Diamond Thug vocalist Chantel Van T has branched out into her solo project. A ghostly, ominous alt-folk track, ‘Petrichor’ is the third single from her upcoming album.
The name for the distinctive smell of rain after it has fallen onto the earth, ‘Petrichor’ is Chantel Van T’s expression of longing for some comfort after a downpour. She recalls that the song was “written after a big storm while recording in Berlin. The lights were dim and the skies were still grey but there was a stillness in the air,” – though the track itself is seeking that same stillness in its unexpected absence.
‘Petrichor’ is an elegantly haunting track, purveying the state of limbo between overwhelm and a missing reassurance not only lyrically, but perfectly too in its instrumentation and composition. The tempo is slow, a thumping bass drum and snare tread the track onward, a clanking tambourine brings to mind the image of Jacob Marley’s ghost, lingering with his chains. The track opens with heavy, purposeful piano chords that almost sound like the deep reverberation of a church bell – not to mention the distorted gospel organ that outros the song, as well as the distant horror-esque tremolo on a violin intermittently throughout.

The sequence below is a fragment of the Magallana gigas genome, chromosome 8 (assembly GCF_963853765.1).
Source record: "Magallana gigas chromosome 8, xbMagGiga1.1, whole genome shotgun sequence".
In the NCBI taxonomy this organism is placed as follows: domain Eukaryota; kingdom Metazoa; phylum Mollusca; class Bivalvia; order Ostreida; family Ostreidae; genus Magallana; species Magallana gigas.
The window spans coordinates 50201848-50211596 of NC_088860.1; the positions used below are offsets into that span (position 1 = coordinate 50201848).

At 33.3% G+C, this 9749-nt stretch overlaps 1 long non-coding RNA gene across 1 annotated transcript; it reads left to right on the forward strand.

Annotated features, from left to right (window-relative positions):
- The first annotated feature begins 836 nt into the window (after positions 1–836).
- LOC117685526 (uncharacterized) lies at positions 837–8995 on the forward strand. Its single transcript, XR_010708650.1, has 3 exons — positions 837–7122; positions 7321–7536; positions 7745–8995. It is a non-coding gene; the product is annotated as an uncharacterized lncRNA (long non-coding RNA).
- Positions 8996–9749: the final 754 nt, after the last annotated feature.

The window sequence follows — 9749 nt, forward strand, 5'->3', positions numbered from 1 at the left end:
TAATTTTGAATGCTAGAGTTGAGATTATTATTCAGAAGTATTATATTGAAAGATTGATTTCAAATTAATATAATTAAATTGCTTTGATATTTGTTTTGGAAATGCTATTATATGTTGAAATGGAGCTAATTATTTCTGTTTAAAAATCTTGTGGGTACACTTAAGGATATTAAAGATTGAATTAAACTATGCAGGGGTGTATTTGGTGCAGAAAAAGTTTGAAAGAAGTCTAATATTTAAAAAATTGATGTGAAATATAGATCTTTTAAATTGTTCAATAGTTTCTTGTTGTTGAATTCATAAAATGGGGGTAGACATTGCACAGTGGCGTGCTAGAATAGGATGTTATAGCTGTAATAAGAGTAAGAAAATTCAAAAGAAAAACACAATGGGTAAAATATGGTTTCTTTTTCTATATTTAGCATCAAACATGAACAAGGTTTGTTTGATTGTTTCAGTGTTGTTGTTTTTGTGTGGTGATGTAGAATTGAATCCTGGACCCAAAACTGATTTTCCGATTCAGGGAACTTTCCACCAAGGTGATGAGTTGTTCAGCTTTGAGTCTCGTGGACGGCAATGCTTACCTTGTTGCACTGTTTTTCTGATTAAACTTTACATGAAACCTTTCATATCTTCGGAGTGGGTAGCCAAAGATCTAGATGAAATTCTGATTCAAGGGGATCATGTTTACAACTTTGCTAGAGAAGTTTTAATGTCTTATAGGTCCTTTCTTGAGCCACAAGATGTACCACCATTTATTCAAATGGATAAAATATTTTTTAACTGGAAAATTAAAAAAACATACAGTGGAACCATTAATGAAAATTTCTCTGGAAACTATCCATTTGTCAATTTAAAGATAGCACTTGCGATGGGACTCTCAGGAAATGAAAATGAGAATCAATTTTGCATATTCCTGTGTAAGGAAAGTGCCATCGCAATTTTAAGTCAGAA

Chantel’s graceful vocals ride on the moody, spacey track, providing some of the comfort herself that ‘Petrichor’ was searching for – layers of distant, soaring voices build within the song’s two minutes, ending with the line “the smell of the earth after rain”. Whether that comfort was found, or whether it is still being longed for, is left up to interpretation.
In ‘Petrichor’ Chantel Van T has displayed an eerie – but undeniably cool – aura. Fans of Alexandra Savior especially should give this track a listen.